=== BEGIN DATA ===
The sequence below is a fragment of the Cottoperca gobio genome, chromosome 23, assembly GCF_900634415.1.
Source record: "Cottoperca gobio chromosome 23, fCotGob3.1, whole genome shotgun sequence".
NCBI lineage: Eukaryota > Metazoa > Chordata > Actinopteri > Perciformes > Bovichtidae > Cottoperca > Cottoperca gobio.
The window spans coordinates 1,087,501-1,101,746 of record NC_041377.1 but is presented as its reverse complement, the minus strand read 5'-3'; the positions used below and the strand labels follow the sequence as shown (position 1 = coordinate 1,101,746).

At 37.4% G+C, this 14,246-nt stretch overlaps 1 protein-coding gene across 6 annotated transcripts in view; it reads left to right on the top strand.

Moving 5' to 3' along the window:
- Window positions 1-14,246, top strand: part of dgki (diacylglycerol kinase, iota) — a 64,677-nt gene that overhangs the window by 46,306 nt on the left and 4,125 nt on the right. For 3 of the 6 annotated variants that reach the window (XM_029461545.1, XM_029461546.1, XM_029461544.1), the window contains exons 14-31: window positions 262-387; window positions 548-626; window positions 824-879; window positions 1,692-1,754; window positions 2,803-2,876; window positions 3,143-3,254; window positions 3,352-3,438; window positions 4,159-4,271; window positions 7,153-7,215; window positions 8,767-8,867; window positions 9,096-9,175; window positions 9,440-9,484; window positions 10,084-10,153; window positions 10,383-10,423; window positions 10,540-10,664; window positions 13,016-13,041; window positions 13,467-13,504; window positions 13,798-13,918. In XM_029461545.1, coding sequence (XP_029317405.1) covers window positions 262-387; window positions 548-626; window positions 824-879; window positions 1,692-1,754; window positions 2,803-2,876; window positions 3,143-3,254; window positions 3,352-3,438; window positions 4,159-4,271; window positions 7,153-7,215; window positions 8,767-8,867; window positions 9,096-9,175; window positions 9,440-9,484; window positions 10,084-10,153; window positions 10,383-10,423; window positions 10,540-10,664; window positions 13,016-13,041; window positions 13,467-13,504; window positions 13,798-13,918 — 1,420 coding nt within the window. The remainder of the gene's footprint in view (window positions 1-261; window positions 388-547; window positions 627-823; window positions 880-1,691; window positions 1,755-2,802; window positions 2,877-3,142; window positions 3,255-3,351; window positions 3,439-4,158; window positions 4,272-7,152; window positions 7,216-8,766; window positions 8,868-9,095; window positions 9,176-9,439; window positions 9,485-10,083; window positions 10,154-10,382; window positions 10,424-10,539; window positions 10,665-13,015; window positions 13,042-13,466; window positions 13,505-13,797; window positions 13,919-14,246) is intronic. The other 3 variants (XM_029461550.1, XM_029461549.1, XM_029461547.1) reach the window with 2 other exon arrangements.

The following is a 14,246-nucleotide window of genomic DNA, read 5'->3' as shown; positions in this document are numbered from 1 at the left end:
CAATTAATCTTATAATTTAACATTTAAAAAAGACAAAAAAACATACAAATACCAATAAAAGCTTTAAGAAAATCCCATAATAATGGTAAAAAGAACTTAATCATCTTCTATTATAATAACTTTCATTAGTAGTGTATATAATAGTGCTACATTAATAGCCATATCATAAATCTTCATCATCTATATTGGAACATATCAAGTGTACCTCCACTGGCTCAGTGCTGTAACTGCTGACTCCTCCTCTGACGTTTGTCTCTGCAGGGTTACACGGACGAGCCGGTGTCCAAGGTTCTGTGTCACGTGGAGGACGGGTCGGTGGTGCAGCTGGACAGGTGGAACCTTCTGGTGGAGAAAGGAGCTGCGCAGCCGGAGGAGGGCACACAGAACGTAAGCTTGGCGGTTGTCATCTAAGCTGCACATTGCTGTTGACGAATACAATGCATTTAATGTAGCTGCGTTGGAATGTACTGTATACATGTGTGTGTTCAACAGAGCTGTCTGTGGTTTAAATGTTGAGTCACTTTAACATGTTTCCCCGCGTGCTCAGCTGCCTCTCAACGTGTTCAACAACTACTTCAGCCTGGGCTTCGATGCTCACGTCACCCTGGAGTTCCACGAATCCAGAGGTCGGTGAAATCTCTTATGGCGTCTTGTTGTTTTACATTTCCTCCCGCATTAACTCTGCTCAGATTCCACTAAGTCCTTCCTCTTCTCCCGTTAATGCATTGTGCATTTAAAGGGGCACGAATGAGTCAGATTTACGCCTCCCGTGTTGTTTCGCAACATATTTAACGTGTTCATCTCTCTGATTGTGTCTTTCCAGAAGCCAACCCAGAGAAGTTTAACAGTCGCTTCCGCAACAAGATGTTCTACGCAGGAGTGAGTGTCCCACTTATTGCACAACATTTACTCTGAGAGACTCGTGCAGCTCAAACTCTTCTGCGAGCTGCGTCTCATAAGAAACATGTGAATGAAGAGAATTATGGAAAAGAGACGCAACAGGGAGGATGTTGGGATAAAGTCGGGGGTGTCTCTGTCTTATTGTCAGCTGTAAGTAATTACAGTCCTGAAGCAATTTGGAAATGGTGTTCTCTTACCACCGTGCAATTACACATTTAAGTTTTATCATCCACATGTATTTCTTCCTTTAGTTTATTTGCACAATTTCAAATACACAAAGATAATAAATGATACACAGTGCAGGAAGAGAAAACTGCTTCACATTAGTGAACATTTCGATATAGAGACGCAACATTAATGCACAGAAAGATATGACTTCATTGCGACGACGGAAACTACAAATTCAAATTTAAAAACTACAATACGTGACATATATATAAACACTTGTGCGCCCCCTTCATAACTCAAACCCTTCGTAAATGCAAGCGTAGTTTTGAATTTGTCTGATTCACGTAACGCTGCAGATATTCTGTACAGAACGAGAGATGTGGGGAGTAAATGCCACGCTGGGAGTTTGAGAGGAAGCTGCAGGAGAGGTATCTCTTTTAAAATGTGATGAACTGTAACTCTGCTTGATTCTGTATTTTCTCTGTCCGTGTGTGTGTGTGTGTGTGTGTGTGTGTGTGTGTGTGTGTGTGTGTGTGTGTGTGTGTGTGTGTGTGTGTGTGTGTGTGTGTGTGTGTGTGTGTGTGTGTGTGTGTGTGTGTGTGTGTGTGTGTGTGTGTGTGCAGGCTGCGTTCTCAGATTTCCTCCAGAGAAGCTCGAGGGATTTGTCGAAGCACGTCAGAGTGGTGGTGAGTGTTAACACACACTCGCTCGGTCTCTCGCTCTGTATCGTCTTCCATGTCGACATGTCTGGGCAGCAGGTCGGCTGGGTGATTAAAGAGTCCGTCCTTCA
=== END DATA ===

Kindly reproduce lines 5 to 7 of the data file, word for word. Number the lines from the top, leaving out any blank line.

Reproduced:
At 37.4% G+C, this 14,246-nt stretch overlaps 1 protein-coding gene across 6 annotated transcripts in view; it reads left to right on the top strand.

Moving 5' to 3' along the window:
- Window positions 1-14,246, top strand: part of dgki (diacylglycerol kinase, iota) — a 64,677-nt gene that overhangs the window by 46,306 nt on the left and 4,125 nt on the right. For 3 of the 6 annotated variants that reach the window (XM_029461545.1, XM_029461546.1, XM_029461544.1), the window contains exons 14-31: window positions 262-387; window positions 548-626; window positions 824-879; window positions 1,692-1,754; window positions 2,803-2,876; window positions 3,143-3,254; window positions 3,352-3,438; window positions 4,159-4,271; window positions 7,153-7,215; window positions 8,767-8,867; window positions 9,096-9,175; window positions 9,440-9,484; window positions 10,084-10,153; window positions 10,383-10,423; window positions 10,540-10,664; window positions 13,016-13,041; window positions 13,467-13,504; window positions 13,798-13,918. In XM_029461545.1, coding sequence (XP_029317405.1) covers window positions 262-387; window positions 548-626; window positions 824-879; window positions 1,692-1,754; window positions 2,803-2,876; window positions 3,143-3,254; window positions 3,352-3,438; window positions 4,159-4,271; window positions 7,153-7,215; window positions 8,767-8,867; window positions 9,096-9,175; window positions 9,440-9,484; window positions 10,084-10,153; window positions 10,383-10,423; window positions 10,540-10,664; window positions 13,016-13,041; window positions 13,467-13,504; window positions 13,798-13,918 — 1,420 coding nt within the window. The remainder of the gene's footprint in view (window positions 1-261; window positions 388-547; window positions 627-823; window positions 880-1,691; window positions 1,755-2,802; window positions 2,877-3,142; window positions 3,255-3,351; window positions 3,439-4,158; window positions 4,272-7,152; window positions 7,216-8,766; window positions 8,868-9,095; window positions 9,176-9,439; window positions 9,485-10,083; window positions 10,154-10,382; window positions 10,424-10,539; window positions 10,665-13,015; window positions 13,042-13,466; window positions 13,505-13,797; window positions 13,919-14,246) is intronic. The other 3 variants (XM_029461550.1, XM_029461549.1, XM_029461547.1) reach the window with 2 other exon arrangements.